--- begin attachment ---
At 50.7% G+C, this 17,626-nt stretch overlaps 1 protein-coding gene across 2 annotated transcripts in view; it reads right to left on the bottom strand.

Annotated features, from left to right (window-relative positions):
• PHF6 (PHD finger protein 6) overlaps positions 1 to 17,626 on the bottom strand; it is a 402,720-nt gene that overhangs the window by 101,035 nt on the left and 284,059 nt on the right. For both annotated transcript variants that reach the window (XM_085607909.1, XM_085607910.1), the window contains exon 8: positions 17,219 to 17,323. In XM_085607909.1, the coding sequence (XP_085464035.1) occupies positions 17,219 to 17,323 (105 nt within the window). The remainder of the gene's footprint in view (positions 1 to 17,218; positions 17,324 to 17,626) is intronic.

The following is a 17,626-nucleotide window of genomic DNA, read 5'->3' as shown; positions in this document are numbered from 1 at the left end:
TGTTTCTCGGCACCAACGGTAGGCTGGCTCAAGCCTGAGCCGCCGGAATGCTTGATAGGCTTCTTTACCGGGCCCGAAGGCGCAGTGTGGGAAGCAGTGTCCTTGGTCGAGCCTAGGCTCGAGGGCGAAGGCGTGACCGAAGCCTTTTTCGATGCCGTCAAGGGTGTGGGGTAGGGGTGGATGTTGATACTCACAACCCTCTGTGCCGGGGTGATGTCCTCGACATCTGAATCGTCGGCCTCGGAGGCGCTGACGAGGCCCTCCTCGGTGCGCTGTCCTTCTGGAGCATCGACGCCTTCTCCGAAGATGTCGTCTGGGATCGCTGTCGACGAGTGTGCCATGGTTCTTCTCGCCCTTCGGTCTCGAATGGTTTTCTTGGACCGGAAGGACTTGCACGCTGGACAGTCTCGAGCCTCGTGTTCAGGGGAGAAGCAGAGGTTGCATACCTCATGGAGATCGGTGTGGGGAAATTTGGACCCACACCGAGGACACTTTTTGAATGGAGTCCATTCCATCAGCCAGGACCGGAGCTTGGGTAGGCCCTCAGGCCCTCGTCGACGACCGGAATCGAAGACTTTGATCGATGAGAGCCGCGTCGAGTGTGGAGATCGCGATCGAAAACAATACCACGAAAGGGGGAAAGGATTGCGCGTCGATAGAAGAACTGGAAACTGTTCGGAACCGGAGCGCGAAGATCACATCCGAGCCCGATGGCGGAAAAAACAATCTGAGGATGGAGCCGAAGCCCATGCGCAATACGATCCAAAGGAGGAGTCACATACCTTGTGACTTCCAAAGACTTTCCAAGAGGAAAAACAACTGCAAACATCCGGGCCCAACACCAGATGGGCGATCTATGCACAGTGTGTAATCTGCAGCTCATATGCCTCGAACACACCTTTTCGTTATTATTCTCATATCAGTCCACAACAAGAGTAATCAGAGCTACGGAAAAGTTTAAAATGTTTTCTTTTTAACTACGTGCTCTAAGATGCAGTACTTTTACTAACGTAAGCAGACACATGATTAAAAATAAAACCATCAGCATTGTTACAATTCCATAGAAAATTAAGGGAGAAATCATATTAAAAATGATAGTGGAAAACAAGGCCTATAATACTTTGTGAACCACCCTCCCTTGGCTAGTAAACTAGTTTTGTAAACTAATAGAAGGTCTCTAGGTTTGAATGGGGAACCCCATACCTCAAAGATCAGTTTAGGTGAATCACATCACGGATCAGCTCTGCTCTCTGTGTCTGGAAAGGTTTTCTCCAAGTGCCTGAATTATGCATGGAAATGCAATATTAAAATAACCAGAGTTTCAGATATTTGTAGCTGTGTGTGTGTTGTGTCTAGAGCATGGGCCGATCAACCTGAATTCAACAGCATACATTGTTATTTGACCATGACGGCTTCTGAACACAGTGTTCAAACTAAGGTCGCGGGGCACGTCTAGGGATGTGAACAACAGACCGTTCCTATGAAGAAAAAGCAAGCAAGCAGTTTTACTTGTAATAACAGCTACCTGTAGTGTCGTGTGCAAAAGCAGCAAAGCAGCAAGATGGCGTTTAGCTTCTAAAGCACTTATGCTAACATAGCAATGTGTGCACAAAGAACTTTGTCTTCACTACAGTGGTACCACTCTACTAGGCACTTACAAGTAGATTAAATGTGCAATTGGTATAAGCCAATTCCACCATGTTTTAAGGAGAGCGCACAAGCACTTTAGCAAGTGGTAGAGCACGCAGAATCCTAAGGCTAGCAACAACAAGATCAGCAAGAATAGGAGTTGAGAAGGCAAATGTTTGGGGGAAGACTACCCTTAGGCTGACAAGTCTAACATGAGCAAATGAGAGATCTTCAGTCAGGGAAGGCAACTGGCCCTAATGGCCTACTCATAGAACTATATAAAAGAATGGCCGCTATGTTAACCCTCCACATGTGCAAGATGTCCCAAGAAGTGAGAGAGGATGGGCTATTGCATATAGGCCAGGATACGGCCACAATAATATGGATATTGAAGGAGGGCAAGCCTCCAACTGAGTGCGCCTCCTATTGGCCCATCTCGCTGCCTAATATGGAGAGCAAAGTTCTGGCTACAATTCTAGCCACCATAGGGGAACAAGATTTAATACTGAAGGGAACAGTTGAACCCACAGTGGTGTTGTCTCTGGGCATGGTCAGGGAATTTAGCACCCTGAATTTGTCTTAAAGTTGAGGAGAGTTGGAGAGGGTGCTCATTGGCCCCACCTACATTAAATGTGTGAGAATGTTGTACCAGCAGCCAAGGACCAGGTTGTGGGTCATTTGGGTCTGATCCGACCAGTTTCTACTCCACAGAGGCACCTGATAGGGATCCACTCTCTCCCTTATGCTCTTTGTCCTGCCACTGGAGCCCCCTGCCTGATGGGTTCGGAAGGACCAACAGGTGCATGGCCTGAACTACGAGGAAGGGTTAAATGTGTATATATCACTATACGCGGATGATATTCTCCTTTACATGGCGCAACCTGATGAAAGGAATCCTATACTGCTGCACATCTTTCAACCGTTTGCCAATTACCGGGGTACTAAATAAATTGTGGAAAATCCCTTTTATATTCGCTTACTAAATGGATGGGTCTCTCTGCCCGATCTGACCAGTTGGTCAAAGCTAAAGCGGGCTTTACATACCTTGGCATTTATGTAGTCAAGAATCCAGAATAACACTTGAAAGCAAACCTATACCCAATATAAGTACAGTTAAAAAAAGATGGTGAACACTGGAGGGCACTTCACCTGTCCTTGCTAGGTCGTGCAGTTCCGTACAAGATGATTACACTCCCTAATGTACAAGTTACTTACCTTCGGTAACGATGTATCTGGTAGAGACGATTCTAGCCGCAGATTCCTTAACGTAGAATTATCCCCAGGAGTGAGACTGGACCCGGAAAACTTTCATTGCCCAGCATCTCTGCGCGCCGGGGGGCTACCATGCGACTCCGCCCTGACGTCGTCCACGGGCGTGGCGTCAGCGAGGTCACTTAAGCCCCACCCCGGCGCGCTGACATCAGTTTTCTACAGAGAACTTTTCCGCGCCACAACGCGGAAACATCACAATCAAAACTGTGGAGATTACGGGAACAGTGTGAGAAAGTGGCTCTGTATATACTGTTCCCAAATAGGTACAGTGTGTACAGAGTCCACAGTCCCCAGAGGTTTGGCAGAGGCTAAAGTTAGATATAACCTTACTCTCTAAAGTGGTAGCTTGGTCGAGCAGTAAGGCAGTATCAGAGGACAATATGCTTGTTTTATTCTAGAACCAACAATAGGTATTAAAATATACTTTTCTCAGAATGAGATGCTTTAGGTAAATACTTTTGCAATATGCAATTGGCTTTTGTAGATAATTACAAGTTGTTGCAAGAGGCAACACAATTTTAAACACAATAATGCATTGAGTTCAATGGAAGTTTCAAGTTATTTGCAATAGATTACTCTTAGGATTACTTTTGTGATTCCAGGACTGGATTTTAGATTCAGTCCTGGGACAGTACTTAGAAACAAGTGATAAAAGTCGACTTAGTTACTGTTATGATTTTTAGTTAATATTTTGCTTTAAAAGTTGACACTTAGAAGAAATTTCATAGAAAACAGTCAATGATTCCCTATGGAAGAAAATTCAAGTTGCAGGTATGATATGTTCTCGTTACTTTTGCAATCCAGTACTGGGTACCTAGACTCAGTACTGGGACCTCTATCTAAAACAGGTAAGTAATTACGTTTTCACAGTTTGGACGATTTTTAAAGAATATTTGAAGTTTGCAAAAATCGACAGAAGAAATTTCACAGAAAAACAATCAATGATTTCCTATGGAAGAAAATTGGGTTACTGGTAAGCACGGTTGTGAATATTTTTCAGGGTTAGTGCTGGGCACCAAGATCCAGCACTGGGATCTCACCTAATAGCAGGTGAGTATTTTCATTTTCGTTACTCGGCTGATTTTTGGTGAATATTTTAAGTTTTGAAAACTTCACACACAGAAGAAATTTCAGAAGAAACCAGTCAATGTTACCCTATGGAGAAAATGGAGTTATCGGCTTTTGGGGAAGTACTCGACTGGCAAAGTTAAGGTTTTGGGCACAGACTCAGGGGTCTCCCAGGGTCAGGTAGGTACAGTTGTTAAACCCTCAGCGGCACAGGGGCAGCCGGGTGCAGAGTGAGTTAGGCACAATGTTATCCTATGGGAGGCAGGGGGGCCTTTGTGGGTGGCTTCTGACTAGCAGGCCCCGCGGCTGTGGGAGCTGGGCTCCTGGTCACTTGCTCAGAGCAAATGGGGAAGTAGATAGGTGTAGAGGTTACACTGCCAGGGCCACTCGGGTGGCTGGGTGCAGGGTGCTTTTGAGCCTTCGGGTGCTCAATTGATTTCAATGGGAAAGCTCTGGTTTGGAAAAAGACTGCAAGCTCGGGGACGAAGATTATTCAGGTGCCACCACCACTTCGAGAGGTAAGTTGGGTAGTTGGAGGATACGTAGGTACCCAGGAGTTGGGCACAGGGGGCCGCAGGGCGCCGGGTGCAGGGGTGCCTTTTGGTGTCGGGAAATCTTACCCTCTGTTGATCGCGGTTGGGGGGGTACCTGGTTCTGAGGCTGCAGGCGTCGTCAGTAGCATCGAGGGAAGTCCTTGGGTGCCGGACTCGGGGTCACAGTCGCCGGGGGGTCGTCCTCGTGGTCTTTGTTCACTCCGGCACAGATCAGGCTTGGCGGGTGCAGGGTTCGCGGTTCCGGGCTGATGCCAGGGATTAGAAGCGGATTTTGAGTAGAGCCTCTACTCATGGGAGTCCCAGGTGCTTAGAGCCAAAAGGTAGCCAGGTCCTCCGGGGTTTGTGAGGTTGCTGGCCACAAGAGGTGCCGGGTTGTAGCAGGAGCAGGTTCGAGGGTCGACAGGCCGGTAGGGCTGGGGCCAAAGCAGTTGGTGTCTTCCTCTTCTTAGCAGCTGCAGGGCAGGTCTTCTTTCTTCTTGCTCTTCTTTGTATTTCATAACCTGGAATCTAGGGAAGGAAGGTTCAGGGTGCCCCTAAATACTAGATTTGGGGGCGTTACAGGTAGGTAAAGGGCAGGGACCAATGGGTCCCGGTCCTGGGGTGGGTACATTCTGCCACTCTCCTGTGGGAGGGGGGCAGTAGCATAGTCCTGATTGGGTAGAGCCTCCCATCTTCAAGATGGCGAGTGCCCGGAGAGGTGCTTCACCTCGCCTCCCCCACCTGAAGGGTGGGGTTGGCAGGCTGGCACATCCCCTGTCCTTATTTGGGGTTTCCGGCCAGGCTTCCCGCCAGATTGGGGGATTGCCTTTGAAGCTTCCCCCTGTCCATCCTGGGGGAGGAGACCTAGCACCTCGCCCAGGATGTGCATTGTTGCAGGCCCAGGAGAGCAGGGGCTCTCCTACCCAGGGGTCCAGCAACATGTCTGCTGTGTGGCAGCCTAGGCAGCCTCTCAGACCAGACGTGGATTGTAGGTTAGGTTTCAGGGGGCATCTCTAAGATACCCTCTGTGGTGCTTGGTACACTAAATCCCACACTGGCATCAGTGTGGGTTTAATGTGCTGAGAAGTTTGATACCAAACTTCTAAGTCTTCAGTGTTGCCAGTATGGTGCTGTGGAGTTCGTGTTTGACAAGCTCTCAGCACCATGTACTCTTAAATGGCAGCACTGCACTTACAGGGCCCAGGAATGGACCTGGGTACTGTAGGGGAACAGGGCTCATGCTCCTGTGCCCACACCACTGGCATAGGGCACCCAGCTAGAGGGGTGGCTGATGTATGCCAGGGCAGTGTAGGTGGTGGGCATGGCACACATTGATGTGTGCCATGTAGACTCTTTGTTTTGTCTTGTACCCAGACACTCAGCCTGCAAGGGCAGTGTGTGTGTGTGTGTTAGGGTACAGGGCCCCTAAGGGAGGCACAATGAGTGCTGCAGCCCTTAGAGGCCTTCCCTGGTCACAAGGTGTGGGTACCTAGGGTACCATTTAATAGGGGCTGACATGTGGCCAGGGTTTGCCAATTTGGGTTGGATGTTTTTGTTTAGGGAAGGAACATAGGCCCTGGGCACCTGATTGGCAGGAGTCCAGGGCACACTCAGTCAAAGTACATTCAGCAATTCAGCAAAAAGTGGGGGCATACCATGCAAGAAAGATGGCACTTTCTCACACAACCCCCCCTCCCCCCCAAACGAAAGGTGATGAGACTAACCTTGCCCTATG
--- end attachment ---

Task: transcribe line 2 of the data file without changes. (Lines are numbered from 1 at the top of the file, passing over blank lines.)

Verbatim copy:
Annotated features, from left to right (window-relative positions):